Member Biographies as of January 2018
The mission of the CAG is to assist in broad public awareness and input and provide advice and recommendations to the US Environmental Protection Agency and related agencies and organizations to help ensure an effective and timely cleanup and restoration of the Tittabawassee River, Saginaw River & Bay Superfund Site.
The cleanup of contamination from the Saginaw River, Tittabawassee River and Saginaw Bay is being conducted under the authorities of the US Environmental Protection Agency and The Michigan Department of Natural Resources and Environment. The Dow Chemical Company, as responsible party for the river contamination, under an administrative order with the USEPA and DNRE, is performing investigations, and developing and designing cleanup options that will be selected by EPA after public comment on the cleanup options.
To achieve its mission, the CAG is comprised of citizens from throughout the tri-city area who represent a wide range of viewpoints and interests related to the community and the cleanup. The CAG was convened to reflect the diversity of the community with regard to racial, social, economic and other demographics.
A public workshop was held in August 2009 to solicit community input to the range of perspectives and process for convening the CAG. Participants modified a draft list of stakeholder perspectives that were important for the CAG and also provided nominations for local stakeholders to serve on a community convening group. This input was used to identify important stakeholder categories create applications for membership which were distributed throughout the community in the autumn of 2009.
A diverse group of five local leaders who were nominated by the community volunteered to review the applications and select prospective CAG members. The convening group agreed not to be eligible for CAG membership themselves. These five individuals reviewed the 46 applications received and selected 23 members to best represent the diversity being sought from the categories identified by the public at the August workshop.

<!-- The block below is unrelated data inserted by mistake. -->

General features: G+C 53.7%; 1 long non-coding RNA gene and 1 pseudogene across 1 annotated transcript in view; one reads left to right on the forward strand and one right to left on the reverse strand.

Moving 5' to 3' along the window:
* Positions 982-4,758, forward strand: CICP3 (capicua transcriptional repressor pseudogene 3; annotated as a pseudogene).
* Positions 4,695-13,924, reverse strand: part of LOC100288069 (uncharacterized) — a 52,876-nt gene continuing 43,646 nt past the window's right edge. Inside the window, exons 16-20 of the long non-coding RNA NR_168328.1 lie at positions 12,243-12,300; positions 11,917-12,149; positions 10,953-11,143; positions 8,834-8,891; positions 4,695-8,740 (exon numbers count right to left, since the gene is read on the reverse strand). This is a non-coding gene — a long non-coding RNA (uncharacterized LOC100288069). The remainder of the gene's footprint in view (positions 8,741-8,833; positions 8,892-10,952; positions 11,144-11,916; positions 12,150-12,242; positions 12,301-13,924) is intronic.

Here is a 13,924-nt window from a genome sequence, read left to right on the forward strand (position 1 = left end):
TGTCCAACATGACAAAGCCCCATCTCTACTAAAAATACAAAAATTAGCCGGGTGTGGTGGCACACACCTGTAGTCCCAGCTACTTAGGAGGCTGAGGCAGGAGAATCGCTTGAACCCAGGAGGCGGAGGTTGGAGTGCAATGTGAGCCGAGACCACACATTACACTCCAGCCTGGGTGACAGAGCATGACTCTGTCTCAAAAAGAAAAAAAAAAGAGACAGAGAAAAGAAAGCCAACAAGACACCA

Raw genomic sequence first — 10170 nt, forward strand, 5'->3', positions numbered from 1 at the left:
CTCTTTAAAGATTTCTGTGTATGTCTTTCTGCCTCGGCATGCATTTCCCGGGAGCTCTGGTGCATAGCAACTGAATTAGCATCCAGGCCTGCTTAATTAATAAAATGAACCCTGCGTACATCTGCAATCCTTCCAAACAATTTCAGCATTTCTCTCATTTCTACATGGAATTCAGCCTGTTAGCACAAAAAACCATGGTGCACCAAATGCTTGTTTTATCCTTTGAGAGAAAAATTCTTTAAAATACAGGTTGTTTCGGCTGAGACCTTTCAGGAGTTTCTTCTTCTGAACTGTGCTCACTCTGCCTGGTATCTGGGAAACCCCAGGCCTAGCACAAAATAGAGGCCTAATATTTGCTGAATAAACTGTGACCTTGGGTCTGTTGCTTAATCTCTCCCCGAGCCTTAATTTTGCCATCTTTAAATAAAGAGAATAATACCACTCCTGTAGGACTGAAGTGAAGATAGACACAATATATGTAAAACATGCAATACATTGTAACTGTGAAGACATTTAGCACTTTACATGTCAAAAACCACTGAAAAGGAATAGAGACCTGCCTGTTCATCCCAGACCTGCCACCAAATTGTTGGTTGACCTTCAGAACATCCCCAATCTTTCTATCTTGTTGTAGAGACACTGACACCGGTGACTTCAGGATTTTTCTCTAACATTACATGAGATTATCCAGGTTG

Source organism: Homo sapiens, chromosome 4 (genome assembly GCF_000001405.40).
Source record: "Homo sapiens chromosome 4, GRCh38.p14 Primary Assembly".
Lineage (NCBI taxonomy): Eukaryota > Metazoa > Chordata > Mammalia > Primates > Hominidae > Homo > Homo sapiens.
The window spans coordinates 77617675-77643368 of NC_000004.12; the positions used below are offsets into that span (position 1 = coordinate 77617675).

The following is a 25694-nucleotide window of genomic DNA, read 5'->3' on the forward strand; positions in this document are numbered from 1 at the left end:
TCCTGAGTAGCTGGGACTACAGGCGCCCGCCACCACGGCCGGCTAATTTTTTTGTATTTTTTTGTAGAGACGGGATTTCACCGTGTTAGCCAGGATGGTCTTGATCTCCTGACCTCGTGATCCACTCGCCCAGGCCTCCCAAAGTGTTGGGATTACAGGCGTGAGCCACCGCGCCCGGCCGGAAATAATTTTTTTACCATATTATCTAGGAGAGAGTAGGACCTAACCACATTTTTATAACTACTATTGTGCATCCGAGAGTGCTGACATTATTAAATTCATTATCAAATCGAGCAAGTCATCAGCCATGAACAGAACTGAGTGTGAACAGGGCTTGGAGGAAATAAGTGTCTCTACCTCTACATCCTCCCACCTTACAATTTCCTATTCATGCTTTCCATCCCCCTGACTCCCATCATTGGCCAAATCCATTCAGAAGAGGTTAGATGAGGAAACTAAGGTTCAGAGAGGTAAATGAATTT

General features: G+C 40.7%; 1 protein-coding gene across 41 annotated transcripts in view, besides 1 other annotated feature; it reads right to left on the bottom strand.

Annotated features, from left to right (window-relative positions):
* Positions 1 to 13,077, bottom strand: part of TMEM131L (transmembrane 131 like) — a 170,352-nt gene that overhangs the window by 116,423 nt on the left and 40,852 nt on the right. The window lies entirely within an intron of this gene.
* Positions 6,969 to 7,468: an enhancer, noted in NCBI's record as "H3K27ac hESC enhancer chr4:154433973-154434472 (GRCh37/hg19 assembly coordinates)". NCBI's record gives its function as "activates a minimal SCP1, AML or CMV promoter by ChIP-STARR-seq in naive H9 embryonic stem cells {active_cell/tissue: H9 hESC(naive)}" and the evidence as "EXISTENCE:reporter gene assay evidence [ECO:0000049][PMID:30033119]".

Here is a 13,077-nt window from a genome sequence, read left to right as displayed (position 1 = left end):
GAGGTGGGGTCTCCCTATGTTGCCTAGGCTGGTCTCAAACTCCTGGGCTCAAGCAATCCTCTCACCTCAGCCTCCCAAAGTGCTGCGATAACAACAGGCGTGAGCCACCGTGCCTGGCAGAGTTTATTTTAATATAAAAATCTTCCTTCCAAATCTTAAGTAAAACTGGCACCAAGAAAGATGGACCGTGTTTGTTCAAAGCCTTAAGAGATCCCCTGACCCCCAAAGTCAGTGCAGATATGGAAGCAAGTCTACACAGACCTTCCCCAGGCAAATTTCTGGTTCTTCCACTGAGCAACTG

Member Representation and Potential Conflicts of Interest
The CAG is an independent community organization and CAG members serve as individual citizens, not as direct representatives of any group or organization. All members of the CAG are active in the community and serve as volunteers and board members for numerous community organizations. Some work at universities or non-profit organizations that rely on charitable giving for part of their operating expenses.
As a condition of participation, all members completed an identical application form and were asked to disclose any known conflicts of interest. All members were asked to warrant that no conflicts of interest exist and that they serve as individual citizens of the community to freely provide input and advice through the CAG. Since the CAG’s makeup reflects the community at large, it is not desirable to eliminate all persons who have any relationships with parties to the cleanup, or who would be affected by the outcome of this cleanup process. All CAG members will be affected just as community members will be affected by the outcome of this cleanup – physically, emotionally, and economically.
Dow Chemical is the sole responsible party at the site and a major economic force in the region. Some stakeholders have raised concerns about the potential for conflicts of interest among CAG members who work for organizations with financial ties to Dow Chemical. The CAG is confident that no such direct conflicts exist. No member of the CAG is directly employed by Dow or works for an organization that is a subsidiary or wholly owned by Dow. However, because Dow is a major presence in the community, many institutions, organizations, and non-profits do receive Dow charitable support at varying levels, or have worked with Dow on a contract basis. This is true of a number of the organizations where CAG members work or volunteer. However, those individuals have warranted that they are not in a position to receive any direct benefit from Dow that would influence their honest participation on the CAG.
Member Replacement and Recruitment
CAG members serve staggered three-year terms that follow the calendar year. New members will be added each January to replace retiring members beginning in 2012. New members will be selected to maintain the overall balance and diversity of community participation on the CAG.
If members leave the CAG prior to the end of a term, new members are sought as direct replacements to represent a similar demographic to ensure a consistent range of interests is maintained.
If any member of the public feels that they represent an important community perspective that is inadequately represented on the CAG, he or she is urged to submit an application and contribute to the CAG’s representation of the entire community.
These brief bios provide a description of member interests, employment, and major community involvement in order to provide an overview of the many affiliations and perspectives represented on the CAG.
Peter Bagley, Retired attorney
Lives: Saginaw Township